Incisionless Robotic Surgery in Oropharyngeal Tumors Offers Good Outcome
Research has established that patients with oropharyngeal cancer can expect a good outcome and better survival rates without significant pain and disfigurement if an incisionless robotic surgery is performed alone or added to the chemotherapy and radiation therapy regimen.
The preliminary study results revealed that p16, a marker for the human papillomavirus (HPV) affects the way oropharyngeal cancer responds to treatment. Patients who are p16 negative are likely to have good outcomes with TransOral Robotic Surgery (TORS) in combination with radiation and chemotherapy.
TORS as First Line of Treatment for Oropharyngeal Cancer
The patients with cancer of the tonsils, soft palate, pharynx, and base of the tongue experienced a three-year survival on average from the time of diagnosis after undergoing TORS as the first-line of treatment. In case of patients treated non-surgically, several studies revealed that HPV-related throat cancer or p16 positive throat cancer cases had better survival and less recurrence when compared to p16 negative throat cancer patients. However, the patients treated with robot-assisted surgery showed excellent results and a better survival rate, irrespective of the p16 status, according to studies.
TORS, when performed using the da Vinci® Surgical System to remove cancerous tumors of the head and neck region results in the preservation of speech and ability to eat without any visible scarring. During TORS, the surgeons can gain access to the tumors through the mouth with the use of slender operating arms of the da Vinci, and thus does not require a skin incision. As a result, the patients who undergo TORS are able to return to their routine activities without any pain or disfigurement within a few days following the surgery. Unlike traditional surgical methods that require a large incision and long recovery period, TORS is incisionless and is associated with short recovery time.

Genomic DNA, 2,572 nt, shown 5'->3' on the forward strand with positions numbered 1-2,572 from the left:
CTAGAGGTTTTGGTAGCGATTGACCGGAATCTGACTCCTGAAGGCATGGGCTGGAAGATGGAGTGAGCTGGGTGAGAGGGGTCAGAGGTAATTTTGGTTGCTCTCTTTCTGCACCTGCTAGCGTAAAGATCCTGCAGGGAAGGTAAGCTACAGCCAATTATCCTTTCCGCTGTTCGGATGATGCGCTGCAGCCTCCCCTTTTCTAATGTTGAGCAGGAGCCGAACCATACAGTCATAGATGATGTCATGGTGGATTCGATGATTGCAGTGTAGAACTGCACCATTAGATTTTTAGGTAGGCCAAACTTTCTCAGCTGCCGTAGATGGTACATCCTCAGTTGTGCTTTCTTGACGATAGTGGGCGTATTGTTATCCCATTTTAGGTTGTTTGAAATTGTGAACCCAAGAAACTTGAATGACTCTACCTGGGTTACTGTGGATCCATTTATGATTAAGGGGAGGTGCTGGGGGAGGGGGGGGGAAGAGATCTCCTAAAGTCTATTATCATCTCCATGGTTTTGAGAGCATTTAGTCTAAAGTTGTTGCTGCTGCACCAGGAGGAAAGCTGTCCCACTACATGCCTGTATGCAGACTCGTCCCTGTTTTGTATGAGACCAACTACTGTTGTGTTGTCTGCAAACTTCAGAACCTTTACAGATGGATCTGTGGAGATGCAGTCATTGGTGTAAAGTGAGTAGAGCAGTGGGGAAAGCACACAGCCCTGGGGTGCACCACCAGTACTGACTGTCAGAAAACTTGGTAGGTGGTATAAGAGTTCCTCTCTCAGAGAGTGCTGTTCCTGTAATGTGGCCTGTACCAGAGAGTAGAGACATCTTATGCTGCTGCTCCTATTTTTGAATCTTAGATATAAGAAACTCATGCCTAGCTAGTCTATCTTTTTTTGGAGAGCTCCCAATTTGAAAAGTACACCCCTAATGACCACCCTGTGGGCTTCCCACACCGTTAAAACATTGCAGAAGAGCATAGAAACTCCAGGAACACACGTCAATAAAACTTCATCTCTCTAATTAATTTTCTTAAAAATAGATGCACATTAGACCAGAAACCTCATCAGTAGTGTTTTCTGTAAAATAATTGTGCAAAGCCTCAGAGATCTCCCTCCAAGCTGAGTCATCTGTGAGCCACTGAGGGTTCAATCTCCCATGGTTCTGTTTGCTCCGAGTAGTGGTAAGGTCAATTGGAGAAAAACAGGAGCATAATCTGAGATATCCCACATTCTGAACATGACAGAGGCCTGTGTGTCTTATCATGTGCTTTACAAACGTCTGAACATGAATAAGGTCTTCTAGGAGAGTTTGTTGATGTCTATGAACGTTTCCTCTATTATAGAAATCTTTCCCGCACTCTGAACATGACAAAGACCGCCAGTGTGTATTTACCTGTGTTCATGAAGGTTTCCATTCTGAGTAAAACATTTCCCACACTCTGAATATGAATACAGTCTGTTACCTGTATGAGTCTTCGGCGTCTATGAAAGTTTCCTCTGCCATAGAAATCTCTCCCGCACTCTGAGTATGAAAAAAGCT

Study Proves the Effectiveness of TORS in Oropharyngeal Cancer Patients
The study included a total of 53 patients with oropharyngeal cancer who had undergone TORS. 81% of patients had p16 positive disease and 37% of patients underwent TORS alone, 11.4% of patients received radiation treatment, and more than 50% of them received both radiation therapy and chemotherapy. Researchers reviewed factors such as three-year survival, metastasis and cancer control, and the effect of p16 status on these. It was noted that the patients with a p16 negative marker had a low recurrence rate and high survival when treated with TORS as the first line of treatment and also when chemotherapy or radiation therapy followed TORS. At least 63% of patients received a low dose of radiation after TORS and thus were at lower risk of side effects from radiation.
Overall, the results of the study demonstrated that regardless of the p16 status, TORS alone or in combination with adjuvant radiation and chemotherapy is the most acceptable treatment option for patients with oropharyngeal cancer.